Filed under: Car Buying , Minivan/Van , Chrysler , Ford , GM , Honda , Hyundai , Kia , Toyota , Earnings/Financials Residual values for last year’s minivans are higher than they were in 2000. Much like the station wagon was the shuttle of Baby Boomer generation, the minivan has been the primary means of transport for Generations X and Y. Just as the boomers abandoned the Country Squire, though, those kids that were toted around in Grand Caravans and Windstars are adults, and they certainly don’t want to be seen in the cars their parents drove. So why, then, are there still some brands holding out in the minivan market? Chrysler has already announced that a new Town & Country will arrive in the next few years, the Kia Sedona has just been given a massive redesign and both the Toyota Sienna and Honda Odyssey remain strong products despite being in the middle of crossover-heavy lineups. The simple answer? It’s all about the money. “They’re good moneymakers,” George Girjel, owner of Toyota of Cool Springs in Tennessee, told Automotive News . “And the more loaded they are, the faster they sell. The Sienna Limited retails for about $49,000, and we can’t keep any in stock.
Filed under: Car Buying , Ford , GM , Hyundai , Kia , Toyota , Earnings/Financials The annual “Car Wars” report by Merrill Lynch analyst John Murphy predicts that, despite their seizing of U.S. market share over the last few tumultuous years, Korean brands Hyundai and Kia will give it all back and then some to companies like Ford , General Motors and Toyota by 2016. Murphy bases his predictions not on tea leaves or crystal balls, but rather the rate at which automakers launch new products. Ford will replace 26 percent of its product line over the next four years, a number that represents 46 percent of its volume, while General Motors will replace 25 percent and Toyota 24 percent. On account of these new product launches, Murphy says Ford can expect to add 0.8 percentage points of market share, General Motors will recover 0.5 points and Toyota will add another 0.3 points. Other automakers that won’t be so aggressive in turning over their lineups with new models include Chrysler , Honda , Nissan and the European brands, which Murphy surmises will all remain flat in terms of market share. Hyundai and Kia, meanwhile, will be introducing fewer new models than the rest and therefore, Murphy predicts, will see a 0.5 decline in U.S. market share. Of course, these are all just predictions and can be blown to bits with the next unforeseen economic crisis or natural disaster, just like the last three years were. And there are other factors that might affect market share for each automaker during the next three years, including the availability of raw materials, exchange rates, union contracts, recalls and a million another minor things that might grow to become big things, not the least of which is consumers deciding they actually like all those new products being launched.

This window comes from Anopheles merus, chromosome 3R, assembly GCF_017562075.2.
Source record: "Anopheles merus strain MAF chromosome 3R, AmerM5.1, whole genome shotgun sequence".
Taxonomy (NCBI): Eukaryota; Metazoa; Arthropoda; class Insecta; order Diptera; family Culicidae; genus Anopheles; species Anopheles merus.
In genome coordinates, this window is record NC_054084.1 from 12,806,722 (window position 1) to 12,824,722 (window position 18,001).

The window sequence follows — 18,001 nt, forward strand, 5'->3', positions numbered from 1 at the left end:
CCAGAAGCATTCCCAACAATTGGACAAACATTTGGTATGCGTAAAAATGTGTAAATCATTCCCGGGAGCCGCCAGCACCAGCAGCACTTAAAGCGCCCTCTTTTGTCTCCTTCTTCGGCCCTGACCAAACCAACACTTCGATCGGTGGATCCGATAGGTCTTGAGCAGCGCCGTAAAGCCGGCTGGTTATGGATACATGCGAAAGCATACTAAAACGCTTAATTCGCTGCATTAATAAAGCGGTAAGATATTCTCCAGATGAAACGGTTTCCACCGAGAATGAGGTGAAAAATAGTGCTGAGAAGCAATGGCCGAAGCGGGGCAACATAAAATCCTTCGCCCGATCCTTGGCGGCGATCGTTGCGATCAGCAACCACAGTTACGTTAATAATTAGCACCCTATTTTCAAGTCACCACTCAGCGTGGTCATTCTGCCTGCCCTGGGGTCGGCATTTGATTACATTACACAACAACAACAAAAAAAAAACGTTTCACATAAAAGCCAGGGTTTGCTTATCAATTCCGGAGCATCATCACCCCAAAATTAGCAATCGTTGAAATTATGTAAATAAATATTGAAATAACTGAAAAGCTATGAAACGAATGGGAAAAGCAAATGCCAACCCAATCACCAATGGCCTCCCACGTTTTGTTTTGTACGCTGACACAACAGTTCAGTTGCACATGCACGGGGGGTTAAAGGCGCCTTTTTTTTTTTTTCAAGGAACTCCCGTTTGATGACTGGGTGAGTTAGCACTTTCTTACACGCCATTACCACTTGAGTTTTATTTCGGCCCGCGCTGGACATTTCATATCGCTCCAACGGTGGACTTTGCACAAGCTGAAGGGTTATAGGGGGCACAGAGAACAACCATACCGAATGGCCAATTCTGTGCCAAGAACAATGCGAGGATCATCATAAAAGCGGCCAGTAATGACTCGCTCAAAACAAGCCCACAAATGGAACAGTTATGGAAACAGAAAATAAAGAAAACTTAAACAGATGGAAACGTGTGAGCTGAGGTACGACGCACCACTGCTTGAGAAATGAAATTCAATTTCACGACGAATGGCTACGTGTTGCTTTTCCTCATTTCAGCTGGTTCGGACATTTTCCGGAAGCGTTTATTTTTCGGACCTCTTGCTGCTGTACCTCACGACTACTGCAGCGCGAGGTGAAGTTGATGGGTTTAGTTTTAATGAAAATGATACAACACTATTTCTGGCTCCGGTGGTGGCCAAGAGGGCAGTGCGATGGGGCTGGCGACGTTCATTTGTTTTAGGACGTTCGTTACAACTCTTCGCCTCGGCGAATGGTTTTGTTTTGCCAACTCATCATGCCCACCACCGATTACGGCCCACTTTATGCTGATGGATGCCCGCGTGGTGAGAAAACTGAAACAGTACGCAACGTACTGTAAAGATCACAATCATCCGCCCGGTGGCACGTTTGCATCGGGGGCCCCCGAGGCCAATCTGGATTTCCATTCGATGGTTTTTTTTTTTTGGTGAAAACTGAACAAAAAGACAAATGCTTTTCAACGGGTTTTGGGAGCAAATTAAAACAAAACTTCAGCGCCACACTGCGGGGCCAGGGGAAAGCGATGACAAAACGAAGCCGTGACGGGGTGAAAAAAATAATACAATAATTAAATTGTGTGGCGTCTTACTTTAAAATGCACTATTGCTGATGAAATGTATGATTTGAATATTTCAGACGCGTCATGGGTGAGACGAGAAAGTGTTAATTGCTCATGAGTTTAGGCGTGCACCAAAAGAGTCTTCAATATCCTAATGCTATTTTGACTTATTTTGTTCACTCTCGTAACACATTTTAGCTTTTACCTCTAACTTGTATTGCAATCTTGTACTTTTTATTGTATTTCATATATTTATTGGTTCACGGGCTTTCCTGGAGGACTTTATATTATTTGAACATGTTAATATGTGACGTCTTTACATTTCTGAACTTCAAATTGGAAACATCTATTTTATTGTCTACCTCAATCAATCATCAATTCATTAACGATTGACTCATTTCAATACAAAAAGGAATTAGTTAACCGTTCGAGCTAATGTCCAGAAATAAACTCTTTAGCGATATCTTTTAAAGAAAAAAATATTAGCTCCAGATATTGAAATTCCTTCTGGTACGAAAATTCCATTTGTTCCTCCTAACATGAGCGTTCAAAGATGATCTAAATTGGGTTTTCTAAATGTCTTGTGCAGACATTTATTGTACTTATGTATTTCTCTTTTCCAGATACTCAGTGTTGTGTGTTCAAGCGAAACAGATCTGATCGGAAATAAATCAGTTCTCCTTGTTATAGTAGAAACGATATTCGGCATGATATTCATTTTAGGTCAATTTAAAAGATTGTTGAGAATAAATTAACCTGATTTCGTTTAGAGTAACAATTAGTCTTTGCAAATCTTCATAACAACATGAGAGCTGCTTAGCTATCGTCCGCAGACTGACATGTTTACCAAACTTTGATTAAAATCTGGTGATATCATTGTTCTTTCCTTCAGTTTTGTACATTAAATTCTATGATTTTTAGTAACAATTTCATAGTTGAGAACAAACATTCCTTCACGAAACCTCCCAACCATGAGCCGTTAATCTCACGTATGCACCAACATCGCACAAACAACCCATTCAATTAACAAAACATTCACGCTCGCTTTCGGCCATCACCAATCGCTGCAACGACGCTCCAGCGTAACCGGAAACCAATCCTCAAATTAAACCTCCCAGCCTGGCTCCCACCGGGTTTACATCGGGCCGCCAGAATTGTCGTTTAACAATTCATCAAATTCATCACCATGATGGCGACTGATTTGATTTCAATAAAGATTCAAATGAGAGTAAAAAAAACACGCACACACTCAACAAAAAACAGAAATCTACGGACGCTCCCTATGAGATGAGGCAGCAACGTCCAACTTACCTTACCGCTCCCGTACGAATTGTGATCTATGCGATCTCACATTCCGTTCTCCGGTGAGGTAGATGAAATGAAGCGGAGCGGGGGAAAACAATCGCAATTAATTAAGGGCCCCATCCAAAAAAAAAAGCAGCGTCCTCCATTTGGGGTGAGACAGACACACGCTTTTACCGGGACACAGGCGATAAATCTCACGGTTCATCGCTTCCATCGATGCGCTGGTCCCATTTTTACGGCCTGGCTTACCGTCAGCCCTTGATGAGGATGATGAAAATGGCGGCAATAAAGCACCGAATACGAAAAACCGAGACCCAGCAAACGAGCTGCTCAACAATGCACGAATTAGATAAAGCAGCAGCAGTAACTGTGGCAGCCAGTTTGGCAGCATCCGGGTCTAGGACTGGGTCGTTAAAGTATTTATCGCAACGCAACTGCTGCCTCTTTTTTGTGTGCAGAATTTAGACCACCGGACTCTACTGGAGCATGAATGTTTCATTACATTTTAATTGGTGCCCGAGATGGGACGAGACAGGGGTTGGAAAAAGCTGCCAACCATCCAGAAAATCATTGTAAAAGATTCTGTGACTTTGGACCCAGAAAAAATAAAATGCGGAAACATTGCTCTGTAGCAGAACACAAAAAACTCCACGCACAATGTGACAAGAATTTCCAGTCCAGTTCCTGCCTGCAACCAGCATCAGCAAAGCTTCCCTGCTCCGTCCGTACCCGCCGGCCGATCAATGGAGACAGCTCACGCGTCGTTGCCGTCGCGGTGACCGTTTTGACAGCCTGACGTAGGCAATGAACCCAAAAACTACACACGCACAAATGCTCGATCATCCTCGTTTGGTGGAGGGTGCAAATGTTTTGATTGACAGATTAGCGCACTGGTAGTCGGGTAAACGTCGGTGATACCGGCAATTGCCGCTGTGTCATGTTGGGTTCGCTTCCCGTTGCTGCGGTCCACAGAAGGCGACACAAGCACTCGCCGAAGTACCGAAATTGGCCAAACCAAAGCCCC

Filed under: Car Buying , Japan , Hyundai , Kia , Lexus , Toyota If forecasts from TrueCar.com are accurate, Hyundai and Kia will be the only automakers to post sales gains in the month of May. Mildly interesting news in itself, but the real shocking nugget is that the Korean conglomerate is expected to pass Toyota (including its Lexus luxury brand) as the third-best-selling automaker in the United States. Surely there are multiple reasons why Toyota and Lexus sales are expected to drop in May (when compared to April, 2011 and May of 2010), but parts and inventory shortages stemming from the devastating earthquake and subsequent tsunami in Japan are front and center. Credit also goes to Hyundai and Kia for the dramatic gains they have made on their Japanese and American competitors in the last few years, both in sales and in consumer perception. That said, Toyota seems likely to rebound in the coming months, so it will be an interesting exercise to follow the sales charts. When all the numbers finally come in, TrueCar.com expects the month of May to show an eight-percent drop in sales from April. As you would expect, shortages of cars imported from Japan is partly to blame, but lowered incentives from all automakers is also cited as a contributing factor. Hyundai/Kia will likely top Toyota/Lexus for No. 3 sales spot in May originally appeared on Autoblog on Tue, 31 May 2011 16:29:00 EST. Please see our terms for use of feeds .